Tips for Radicals

Aiming to be a "blog of the gaps" to cover things that other radical blogs often miss — what we want, our journey there, and issues along the way.

To help you searching the blog, I use the following tags to categorise posts:

  • theory - ways of structuring the world
  • strategy - plans to achieve the theories
  • tools - specific ways to (help) achieve the strategy
  • tips - advice that could help you in your life and action
  • examples and analysis of existing campaigns

For more info, see the about this blog page.

Please send in your own blog posts, links, comments, or article ideas either as a submission or an ask - always welcome.
"if you don't have a strategy, you're part of someone else's strategy."
– a. toffler

"What can we do today, so that tomorrow we can do what we are unable to do today?"
– Paulo Freire


I also run a more scatter-shot blog full of incoherent rants and tumblr arguments. Sorry about that.

Recent Tweets @tipsforradicals

How capitalism is turning the internet against democracy? How can we turn it back?

If you enjoy stories of the internet’s potential for social change, and prefer ones that transcend the common celebrant/sceptic binary, you should check out this article/book.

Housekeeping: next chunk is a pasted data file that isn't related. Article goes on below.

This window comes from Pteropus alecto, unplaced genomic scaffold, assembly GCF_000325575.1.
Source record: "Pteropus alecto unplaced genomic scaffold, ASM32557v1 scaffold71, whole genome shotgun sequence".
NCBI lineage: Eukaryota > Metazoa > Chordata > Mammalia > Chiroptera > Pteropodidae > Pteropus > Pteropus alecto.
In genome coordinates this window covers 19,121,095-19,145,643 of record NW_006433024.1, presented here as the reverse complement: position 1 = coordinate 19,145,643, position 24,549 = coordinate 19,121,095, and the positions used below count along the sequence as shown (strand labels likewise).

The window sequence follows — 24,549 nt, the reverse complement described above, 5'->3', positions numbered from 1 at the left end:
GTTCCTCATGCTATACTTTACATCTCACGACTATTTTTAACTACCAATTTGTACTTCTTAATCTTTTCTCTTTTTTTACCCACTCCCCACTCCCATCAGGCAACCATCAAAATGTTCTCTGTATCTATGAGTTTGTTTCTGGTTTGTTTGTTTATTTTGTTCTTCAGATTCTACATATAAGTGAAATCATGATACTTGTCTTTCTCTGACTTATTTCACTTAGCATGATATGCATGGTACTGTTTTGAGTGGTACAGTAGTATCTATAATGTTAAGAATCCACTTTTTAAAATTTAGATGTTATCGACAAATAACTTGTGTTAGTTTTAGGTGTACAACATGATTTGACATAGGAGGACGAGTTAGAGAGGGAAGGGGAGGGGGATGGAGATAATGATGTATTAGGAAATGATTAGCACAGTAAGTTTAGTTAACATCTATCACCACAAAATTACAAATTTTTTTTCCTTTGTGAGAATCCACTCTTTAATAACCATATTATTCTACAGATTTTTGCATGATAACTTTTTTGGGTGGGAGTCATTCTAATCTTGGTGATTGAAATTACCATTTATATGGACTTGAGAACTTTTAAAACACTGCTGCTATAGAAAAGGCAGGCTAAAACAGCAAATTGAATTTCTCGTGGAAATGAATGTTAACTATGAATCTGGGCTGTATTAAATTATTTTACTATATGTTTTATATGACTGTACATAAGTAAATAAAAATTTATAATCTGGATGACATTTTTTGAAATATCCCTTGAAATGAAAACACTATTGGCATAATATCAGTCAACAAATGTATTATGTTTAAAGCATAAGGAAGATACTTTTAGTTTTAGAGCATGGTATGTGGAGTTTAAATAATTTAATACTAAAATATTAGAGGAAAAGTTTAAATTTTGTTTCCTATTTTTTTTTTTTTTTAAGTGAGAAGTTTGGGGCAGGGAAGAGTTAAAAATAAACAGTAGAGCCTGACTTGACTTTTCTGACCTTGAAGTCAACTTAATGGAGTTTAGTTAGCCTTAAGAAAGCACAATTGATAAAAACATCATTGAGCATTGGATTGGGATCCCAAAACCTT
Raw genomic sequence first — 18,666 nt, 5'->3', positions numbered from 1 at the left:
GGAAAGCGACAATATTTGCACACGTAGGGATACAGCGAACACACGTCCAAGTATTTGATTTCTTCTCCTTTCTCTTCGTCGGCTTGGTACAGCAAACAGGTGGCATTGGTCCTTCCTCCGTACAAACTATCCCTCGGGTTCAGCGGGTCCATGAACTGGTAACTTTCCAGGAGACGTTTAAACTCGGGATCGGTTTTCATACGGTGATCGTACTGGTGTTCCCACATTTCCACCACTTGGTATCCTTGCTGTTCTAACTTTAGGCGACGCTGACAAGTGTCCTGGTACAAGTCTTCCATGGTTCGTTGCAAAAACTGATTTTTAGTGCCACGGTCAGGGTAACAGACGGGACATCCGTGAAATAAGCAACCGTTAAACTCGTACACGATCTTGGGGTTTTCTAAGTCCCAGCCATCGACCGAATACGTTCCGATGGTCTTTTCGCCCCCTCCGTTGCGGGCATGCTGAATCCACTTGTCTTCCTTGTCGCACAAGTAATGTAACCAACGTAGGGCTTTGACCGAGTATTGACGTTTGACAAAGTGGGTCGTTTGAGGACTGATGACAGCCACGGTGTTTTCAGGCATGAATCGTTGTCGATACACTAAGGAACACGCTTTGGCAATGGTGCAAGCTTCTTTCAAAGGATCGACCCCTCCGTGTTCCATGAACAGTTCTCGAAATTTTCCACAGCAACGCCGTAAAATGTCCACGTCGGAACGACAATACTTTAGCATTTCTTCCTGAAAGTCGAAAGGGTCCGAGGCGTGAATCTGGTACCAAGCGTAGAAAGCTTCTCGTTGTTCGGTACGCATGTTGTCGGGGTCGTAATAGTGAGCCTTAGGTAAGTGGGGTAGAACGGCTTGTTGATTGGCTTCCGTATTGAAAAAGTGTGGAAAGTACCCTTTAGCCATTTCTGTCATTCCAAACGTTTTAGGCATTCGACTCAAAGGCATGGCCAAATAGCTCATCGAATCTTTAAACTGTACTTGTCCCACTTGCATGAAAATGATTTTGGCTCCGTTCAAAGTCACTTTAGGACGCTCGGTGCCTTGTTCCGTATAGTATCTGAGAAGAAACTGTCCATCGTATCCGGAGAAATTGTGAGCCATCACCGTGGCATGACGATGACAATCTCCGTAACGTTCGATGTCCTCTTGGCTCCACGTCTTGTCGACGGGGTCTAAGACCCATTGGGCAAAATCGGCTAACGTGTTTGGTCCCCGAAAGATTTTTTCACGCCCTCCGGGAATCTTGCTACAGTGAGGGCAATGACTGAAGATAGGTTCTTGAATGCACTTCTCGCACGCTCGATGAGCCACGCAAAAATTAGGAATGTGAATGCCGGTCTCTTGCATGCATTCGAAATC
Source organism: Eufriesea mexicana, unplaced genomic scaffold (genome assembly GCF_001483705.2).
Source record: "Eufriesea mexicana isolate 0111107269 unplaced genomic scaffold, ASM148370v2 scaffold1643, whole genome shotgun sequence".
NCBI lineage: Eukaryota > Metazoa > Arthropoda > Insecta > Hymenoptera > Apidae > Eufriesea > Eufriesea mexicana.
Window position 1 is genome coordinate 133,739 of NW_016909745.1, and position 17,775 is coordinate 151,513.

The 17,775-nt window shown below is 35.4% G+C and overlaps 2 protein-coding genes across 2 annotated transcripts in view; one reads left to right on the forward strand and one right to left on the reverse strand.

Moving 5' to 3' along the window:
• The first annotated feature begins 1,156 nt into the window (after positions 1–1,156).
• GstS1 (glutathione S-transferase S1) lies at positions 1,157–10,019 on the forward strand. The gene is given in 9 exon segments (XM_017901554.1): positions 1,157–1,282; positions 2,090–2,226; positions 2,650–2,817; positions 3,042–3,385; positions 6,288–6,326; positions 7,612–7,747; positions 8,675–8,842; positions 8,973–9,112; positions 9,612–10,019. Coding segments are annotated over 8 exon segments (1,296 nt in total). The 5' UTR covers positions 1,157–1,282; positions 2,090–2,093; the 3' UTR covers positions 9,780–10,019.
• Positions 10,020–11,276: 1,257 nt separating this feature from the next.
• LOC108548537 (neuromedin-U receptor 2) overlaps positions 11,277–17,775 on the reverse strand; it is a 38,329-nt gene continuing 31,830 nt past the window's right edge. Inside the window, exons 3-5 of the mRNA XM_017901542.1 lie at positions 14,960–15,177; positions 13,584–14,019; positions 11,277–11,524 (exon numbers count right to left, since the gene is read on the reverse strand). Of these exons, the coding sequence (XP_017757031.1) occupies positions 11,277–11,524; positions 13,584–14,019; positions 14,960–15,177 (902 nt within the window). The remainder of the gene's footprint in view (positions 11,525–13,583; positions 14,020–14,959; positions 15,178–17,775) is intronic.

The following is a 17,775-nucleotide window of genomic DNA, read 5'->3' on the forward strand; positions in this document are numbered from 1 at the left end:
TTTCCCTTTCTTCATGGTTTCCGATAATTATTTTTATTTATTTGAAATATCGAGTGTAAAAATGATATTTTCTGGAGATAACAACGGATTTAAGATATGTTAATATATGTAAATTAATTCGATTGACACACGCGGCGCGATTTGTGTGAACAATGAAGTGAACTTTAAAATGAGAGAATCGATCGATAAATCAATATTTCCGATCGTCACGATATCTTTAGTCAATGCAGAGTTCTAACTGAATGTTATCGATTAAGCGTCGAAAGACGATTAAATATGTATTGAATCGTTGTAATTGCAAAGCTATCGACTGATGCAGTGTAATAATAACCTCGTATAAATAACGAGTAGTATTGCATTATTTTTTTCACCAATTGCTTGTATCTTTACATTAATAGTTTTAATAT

A central point is that technology isn’t good, bad or even neutral. Technology can’t be separated from power relations that exist in the economy and society. It will “amplify the dynamics of the existing social and economic system”. Technology under capitalism will tend to reinforce domination and inequality, unless there is a serious class challenge against who has power and why.

The internet has a great potential to create open spaces “for interaction not dominated by the enclosures, ad hominem violence and commercialism of the web as a whole” – but it’s not inevitable.

To defend the commons, we first have to understand it — the physical factories with low-paid staff behind Amazon, the copyright-holders that stifle debate about meaningful and new forms of compensation, smartphones tying workers to the office, the “immaterial labour” dialogue that addresses current Western struggles whilst often ignoring workers made invisible by familiar industrial conditions, and the parallels between corporations control of the internet and the control of the map by imperial powers in the 1800s.

This article is a great start!

For other articles on the internet and its woes/joys, see the Tips for Radicals internet and technology tags.

  1. tipsforradicals posted this